val MyState = state {
  onEntry {
       call(MyCalledState)
  }

  onEvent<MyCustomEvent>(instant = true) {
       println("The called state said " + it.text)
  }
}
val MyCalledState = state {
  onEntry {
    raise(MyCustomEvent("Hello"))
    println("That was cute")
  }
}

which would print

  The called state said hello
  That was cute

Adding variations to flow (random)

You can add random to flows by using the random() method and enclosing your method with curly brackets (needed since otherwise the method would run instantly instead of on call)

random (
    { furhat.say("Would you like to play a game with me?") },
    { furhat.say("Are you up for some game?") },
    { furhat.gesture(Gestures.SMILE) }
)

Adding custom methods to flow

Once you start building your skill, you might find yourself wanting to reuse some method across states. You can define any method in Kotlin in the global scope but if you want to access the furhat and users objects to for example do a say with furhat.say() or check the current user with users.current you have to instead create extention methods for the underlying classes Furhat or FlowControlRunner:

fun myReusableMethod() {
    // This can be accessed from any state...
    println("I can do some things here")
}

fun Furhat.myFurhatMethod() {
  /*
    ... and so can this, but here you can do furhat actions as well. Note, you don't need to use the furhat object but instead use the methods directly since the scope of the method is in furhat already.
  */
  say("I can say things")
}

fun FlowControlRunner.myOtherMethod() {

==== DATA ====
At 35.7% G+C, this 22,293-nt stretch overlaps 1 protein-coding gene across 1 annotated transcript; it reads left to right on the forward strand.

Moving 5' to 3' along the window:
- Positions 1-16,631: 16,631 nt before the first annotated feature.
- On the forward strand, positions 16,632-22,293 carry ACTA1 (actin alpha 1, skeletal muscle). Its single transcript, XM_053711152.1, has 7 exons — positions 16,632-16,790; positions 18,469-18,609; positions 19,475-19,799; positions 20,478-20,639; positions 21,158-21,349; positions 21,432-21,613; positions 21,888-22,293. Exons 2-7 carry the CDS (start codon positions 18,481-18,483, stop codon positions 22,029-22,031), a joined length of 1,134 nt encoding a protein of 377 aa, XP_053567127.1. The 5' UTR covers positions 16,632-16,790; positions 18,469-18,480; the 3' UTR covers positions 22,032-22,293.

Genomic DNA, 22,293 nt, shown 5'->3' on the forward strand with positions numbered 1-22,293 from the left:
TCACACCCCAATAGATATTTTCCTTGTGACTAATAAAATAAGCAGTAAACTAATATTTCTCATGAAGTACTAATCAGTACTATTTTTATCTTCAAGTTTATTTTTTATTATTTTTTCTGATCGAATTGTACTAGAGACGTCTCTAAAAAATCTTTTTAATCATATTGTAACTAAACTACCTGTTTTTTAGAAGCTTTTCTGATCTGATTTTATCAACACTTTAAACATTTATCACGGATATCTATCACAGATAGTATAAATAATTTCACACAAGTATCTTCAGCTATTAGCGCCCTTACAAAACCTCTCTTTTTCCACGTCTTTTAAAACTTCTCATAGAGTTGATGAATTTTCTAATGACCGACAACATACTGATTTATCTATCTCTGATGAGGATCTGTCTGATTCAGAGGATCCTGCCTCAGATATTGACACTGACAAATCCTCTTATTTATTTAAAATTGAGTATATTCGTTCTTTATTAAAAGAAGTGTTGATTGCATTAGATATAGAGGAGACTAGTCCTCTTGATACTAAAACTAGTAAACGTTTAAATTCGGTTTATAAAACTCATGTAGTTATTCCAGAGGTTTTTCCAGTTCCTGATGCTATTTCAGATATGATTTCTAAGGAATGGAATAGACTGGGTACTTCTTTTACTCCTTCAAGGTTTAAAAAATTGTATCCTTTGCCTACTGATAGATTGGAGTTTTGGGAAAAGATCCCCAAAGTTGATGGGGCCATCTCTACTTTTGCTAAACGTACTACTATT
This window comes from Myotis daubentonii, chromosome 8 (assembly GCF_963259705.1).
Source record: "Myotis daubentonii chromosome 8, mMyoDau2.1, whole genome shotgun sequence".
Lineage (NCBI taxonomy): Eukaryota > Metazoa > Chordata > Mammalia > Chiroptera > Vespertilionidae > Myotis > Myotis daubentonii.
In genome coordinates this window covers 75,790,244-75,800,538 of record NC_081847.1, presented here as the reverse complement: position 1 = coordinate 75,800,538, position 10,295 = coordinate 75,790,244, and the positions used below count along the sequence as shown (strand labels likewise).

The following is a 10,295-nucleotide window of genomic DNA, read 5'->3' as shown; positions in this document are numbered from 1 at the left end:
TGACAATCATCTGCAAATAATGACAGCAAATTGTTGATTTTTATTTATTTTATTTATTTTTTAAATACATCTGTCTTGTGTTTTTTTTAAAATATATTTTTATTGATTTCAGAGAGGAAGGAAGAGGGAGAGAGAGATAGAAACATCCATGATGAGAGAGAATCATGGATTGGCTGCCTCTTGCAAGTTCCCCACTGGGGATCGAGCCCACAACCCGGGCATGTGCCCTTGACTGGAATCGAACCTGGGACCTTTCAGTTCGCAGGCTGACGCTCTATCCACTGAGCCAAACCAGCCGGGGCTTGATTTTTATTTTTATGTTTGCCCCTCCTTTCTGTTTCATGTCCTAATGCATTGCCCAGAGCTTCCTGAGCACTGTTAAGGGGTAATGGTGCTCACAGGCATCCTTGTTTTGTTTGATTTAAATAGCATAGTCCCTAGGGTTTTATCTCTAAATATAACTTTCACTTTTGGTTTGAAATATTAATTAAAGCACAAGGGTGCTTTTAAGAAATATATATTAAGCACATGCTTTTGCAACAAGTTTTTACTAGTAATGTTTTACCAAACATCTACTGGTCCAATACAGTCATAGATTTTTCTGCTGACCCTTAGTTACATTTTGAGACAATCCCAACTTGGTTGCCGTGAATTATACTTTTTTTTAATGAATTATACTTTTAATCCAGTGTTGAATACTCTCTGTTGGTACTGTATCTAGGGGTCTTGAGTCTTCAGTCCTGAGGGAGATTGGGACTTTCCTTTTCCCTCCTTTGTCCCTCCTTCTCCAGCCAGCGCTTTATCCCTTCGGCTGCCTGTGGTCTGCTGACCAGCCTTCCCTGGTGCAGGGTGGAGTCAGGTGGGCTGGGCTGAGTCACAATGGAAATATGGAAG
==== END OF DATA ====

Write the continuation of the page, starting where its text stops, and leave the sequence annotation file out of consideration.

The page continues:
/*
      ... and so can this, but here you can do everything you could do in the flow such as user querys and flow actions like goto as well.
    */
    val user = users.random
    furhat.attend(user)
    furhat.say("I see you ${user.name}")
    goto(GreetUser(user))
}

val myState : State = state {
    onEntry {
        myReusableMethod()
        myOtherMethod()
    }
}

Parallel flows

You can also run actions in a separate thread, using the parallel command:

val MyState = state {
    onEntry {
        parallel {
            // The parallel flow will transition to state A,
            // but the main flow will still be in MyState
            goto(A)
        }
    }
    onTime(repeat=1500) {
        println("Still in MyState")
    }
}
val A = state {
    onEntry {
        println("A")
        delay(1000)
        goto(B)
    }
}
val B = state {
    onEntry {
        println("B")
        delay(1000)
        goto(A)
    }
}

The parallel flow will print "A" and "B" in an interval of 1000 ms. The main flow will print "Still in MyState" every 1500 ms.

The parallel flow will terminate if MyState is exited. To avoid this, you can provide abortOnExit=false to the parallel command.